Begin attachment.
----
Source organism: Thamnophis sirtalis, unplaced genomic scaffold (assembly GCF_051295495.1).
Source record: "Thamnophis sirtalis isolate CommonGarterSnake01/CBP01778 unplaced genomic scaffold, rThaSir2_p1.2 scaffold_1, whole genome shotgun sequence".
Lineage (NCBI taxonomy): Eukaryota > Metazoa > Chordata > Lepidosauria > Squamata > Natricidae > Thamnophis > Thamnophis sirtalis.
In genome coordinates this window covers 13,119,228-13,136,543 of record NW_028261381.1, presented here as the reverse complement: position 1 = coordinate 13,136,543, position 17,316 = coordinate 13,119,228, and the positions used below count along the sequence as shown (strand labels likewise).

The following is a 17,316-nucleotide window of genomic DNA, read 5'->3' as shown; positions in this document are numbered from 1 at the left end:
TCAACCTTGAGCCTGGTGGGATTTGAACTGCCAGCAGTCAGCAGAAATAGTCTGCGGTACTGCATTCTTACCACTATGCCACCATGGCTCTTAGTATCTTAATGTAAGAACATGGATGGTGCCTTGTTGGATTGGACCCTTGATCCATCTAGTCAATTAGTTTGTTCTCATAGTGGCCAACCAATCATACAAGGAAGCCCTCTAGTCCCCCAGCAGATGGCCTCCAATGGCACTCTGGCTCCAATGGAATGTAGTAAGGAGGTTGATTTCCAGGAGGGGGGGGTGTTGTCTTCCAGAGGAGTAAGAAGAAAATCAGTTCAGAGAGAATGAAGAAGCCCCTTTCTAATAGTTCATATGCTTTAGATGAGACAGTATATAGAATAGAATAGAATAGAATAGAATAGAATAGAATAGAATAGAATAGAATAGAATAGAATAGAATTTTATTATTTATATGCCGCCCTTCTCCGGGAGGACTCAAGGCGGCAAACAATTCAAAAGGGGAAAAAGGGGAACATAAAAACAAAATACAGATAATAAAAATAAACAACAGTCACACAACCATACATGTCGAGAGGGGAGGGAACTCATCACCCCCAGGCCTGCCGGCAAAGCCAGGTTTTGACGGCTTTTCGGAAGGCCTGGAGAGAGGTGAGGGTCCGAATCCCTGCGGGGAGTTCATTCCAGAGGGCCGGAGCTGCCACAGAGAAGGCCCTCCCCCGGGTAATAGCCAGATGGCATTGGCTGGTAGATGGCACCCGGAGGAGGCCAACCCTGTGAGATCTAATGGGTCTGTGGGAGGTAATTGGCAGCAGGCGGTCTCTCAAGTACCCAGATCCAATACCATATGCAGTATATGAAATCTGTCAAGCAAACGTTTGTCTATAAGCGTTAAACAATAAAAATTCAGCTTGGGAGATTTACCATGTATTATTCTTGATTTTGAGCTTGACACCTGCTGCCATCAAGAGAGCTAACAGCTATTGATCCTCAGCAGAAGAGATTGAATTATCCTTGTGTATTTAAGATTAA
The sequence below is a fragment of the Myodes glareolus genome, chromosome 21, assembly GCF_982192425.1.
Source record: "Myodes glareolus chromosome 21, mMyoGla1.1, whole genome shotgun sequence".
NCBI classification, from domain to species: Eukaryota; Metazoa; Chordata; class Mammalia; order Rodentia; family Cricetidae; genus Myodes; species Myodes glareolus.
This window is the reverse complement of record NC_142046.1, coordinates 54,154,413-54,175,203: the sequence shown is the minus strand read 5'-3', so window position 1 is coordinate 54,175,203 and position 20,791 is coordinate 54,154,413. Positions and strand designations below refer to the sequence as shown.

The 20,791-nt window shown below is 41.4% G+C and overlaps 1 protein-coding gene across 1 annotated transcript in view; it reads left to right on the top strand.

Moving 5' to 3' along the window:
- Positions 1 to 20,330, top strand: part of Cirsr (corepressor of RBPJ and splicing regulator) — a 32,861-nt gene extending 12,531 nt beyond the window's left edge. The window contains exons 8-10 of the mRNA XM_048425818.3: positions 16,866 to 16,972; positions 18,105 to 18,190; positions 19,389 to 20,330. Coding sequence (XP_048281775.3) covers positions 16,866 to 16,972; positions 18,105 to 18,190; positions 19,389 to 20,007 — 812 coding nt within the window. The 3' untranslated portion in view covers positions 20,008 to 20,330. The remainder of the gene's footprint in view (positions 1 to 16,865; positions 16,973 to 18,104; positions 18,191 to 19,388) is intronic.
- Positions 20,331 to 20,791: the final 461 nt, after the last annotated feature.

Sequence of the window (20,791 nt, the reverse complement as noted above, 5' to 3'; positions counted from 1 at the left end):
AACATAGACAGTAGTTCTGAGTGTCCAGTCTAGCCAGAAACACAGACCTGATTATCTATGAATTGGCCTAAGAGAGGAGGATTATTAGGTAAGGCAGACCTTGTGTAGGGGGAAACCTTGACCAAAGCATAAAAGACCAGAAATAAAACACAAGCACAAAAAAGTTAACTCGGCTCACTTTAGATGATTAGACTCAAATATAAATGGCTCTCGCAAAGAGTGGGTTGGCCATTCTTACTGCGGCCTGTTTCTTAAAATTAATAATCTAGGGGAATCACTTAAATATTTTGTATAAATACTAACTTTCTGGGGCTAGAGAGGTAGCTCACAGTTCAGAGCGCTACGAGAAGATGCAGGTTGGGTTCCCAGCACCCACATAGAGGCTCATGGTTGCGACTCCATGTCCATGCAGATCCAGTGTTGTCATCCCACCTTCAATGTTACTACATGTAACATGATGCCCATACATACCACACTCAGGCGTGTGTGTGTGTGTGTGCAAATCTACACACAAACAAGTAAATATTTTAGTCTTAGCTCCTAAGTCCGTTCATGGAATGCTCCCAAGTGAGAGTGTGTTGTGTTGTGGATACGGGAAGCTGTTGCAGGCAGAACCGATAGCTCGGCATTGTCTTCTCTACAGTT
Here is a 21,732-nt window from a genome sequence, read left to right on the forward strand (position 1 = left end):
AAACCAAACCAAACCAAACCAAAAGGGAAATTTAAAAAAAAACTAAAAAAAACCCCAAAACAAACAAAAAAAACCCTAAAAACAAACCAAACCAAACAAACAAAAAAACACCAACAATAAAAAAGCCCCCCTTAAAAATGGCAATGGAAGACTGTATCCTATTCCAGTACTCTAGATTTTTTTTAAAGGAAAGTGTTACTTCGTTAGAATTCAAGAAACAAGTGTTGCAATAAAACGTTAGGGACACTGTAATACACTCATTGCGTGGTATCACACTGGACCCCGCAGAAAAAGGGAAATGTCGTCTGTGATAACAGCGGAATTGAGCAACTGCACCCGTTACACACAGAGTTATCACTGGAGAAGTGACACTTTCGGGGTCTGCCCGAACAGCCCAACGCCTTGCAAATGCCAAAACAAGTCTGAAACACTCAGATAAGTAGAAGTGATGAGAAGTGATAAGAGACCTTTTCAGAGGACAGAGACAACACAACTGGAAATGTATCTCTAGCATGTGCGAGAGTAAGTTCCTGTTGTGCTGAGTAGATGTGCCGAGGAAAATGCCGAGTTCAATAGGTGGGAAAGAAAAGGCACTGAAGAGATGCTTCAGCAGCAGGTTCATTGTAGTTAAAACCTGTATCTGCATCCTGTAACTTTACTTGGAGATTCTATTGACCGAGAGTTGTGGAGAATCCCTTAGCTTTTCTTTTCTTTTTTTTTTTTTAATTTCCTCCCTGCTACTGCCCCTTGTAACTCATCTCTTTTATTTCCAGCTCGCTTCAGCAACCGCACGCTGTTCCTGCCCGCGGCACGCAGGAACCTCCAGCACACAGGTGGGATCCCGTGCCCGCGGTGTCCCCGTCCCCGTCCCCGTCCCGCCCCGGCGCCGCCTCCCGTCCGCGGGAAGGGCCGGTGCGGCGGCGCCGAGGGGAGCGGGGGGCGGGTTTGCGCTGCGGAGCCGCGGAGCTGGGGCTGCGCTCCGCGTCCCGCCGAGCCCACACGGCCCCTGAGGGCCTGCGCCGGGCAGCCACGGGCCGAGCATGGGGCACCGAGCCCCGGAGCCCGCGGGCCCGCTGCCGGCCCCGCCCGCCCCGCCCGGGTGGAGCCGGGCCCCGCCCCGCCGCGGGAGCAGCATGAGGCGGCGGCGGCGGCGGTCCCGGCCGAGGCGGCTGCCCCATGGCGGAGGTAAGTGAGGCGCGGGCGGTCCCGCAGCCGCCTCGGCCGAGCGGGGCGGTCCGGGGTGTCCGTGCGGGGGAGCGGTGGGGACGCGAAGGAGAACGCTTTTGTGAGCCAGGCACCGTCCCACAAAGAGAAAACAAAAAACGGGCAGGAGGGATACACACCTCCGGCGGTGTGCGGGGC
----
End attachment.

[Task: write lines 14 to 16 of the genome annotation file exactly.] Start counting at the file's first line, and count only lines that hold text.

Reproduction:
- Positions 20,331 to 20,791: the final 461 nt, after the last annotated feature.

Sequence of the window (20,791 nt, the reverse complement as noted above, 5' to 3'; positions counted from 1 at the left end):
AACATAGACAGTAGTTCTGAGTGTCCAGTCTAGCCAGAAACACAGACCTGATTATCTATGAATTGGCCTAAGAGAGGAGGATTATTAGGTAAGGCAGACCTTGTGTAGGGGGAAACCTTGACCAAAGCATAAAAGACCAGAAATAAAACACAAGCACAAAAAAGTTAACTCGGCTCACTTTAGATGATTAGACTCAAATATAAATGGCTCTCGCAAAGAGTGGGTTGGCCATTCTTACTGCGGCCTGTTTCTTAAAATTAATAATCTAGGGGAATCACTTAAATATTTTGTATAAATACTAACTTTCTGGGGCTAGAGAGGTAGCTCACAGTTCAGAGCGCTACGAGAAGATGCAGGTTGGGTTCCCAGCACCCACATAGAGGCTCATGGTTGCGACTCCATGTCCATGCAGATCCAGTGTTGTCATCCCACCTTCAATGTTACTACATGTAACATGATGCCCATACATACCACACTCAGGCGTGTGTGTGTGTGTGTGCAAATCTACACACAAACAAGTAAATATTTTAGTCTTAGCTCCTAAGTCCGTTCATGGAATGCTCCCAAGTGAGAGTGTGTTGTGTTGTGGATACGGGAAGCTGTTGCAGGCAGAACCGATAGCTCGGCATTGTCTTCTCTACAGTT